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US suspends certain citrus imports from Berkane, Morocco

The December 14 detection by US Customs of live Medfly in a clementines shipment from Morocco’s Berkane region has provoked a suspension to certain citrus imports by the US from that area.

Recent inspections of clementines from Morocco’s Berkane region at their US entry port of Philadelphia found live Medfly larvae, thus prompting an import ban on sweet oranges, tangerines, clementines and mandarins from the region.

And under the December 23 Federal Order suspending the imports, all shipments of such citrus from other parts of Morocco must be certified as not having passed through Berkane province at any point along the supply chain.

According to the US Animal and Plant Health Inspection Service (APHIS) order, any shipments that were currently on the water bound for the US from Berkane would be allowed to enter the US if they arrive at a port of entry north of 39 degrees latitude and east of 104 degrees longitude by January 6, pass cold treatment and show no pest risk upon inspection.

Prior to the order, tangerine, clementine, mandarin, and sweet orange fruit were authorised for importation into the US from all regions of Morocco, subject to an operational work plan requiring orchard and packinghouse registration, Medfly trapping, packinghouse inspections (including fruit cutting), lot identification, cold treatment and inspection upon arrival.

However, the December 14 detection by US Customs and Border Protection (CBP) of live Medfly on commercial consignments of clementines (Citrus reticulata) from the Berkane region has provoked a suspension to this system.

Medfly larvae (image: US Agricultural Research Service)

“This prohibition will remain until APHIS and Morocco’s national plant protection organization investigate and take necessary actions to mitigate the pest risk; this may include revision to the conditions for importation of tangerines, clementines, and mandarin fruit (Citrus reticulata) and sweet orange fruit from that region,” APHIS said.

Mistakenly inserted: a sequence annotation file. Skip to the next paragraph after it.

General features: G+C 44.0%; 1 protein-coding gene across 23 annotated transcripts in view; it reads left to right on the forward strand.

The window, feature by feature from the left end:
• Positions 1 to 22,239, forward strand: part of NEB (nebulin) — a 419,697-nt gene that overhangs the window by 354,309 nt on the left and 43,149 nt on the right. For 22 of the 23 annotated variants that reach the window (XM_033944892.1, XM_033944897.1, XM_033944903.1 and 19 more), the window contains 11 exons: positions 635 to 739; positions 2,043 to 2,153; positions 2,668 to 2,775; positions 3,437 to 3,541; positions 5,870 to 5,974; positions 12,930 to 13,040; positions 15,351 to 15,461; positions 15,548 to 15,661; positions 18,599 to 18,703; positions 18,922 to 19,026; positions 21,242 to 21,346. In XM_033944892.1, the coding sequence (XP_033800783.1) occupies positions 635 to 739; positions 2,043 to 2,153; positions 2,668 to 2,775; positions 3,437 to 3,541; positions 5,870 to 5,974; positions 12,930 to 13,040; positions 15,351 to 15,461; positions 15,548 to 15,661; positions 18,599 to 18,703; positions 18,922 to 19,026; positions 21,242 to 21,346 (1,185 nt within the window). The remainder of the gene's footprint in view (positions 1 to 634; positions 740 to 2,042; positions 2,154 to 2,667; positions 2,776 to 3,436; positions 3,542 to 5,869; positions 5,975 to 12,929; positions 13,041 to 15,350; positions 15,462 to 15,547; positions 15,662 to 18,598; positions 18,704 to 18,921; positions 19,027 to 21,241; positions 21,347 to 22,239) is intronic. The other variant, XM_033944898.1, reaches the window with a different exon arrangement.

It said the order aims to prevent the entry or introduction of the Medfly, a harmful plant pest, from Morocco into the US. Medfly is not known to be established in the US except in Hawaii and its introduction and establishment would pose a serious threat to US agriculture.

“It is a widespread tropical and subtropical species, ranging from South Mexico to Argentina, as well as throughout the Mediterranean, parts of Europe, and all of Africa. It is also established in Western Australia. It is estimated that the species would be able to establish populations in southern regions of the United States (Plant Hardiness Zones 9-11).”

Source: Federal Order
Medfly image at top: US Agricultural Research Service
Also see: US bans certain citrus imports from Morocco over medfly risk (Feb 1, 2016)

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Tighter fruit and veg import checks paying off, says EU

Last year there was a small rise – from 4.1% to 4.4% – in the percentage of consignments of the fruit and vegetable on the list that were refused entry to the EU.

Table grapes from Peru and aubergines and Chinese celery from Cambodia are to be under tighter scrutiny for pesticide residues by the European Union.

They are among food products recently added to a European Commission list of imports targeted for food safety controls over and above the routine ones.

Among other foods joining the watchlist are:

  • Vine leaves from Turkey (pesticide residues)
  • Dragon fruit from Vietnam (pesticide residues)
  • Betel leaves from India and Thailand (salmonella)
  • Dried apricots from Turkey (sulphites)

Some products have now been taken off the list having achieved satisfactory levels of compliance, among them:

  • Pomelos from China (tested for pesticide residues)
  • Oranges from Egypt (tested for pesticide residues)
  • Frozen strawberries from China (tested for norovirus and hepatitis A virus)
  • Coriander and basil from Thailand (tested for pesticide residues)
  • Coriander, basil and mint from Thailand (tested for the presence of salmonella)

Last year there was a small rise – from 4.1% to 4.4% – in the percentage of consignments of the fruit and vegetable on the list that were refused entry to the EU.


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In a report on the results of its reinforced border checks in 2014, the Commission said nearly 100,000 consignments subject to these controls reached EU borders in 2014. “Of those, 11,291 were sampled for laboratory analysis and 496 (i.e. 4.4%, slightly above the 2013 result of 4.1%) were found in breach of EU legislation and were prevented from entering the EU market,” it said.

In a press release, the Commission said the report shows “that the system of controls at EU borders on fruit and vegetable imports from non-EU countries is protecting consumers from potential food safety risks.”

The report is published in the framework of Regulation (EC) No 669/2009 on an increased level of official controls on certain imports of food and feed of non-animal origin, which contains the list (reviewed on a quarterly basis) of imports subject to increased border controls.

The following tables are excerpts from the report, which can be read in full here.
The list of “Feed and food of non-animal origin subject to an increased level of official controls at the designated point of entry” can be seen here.




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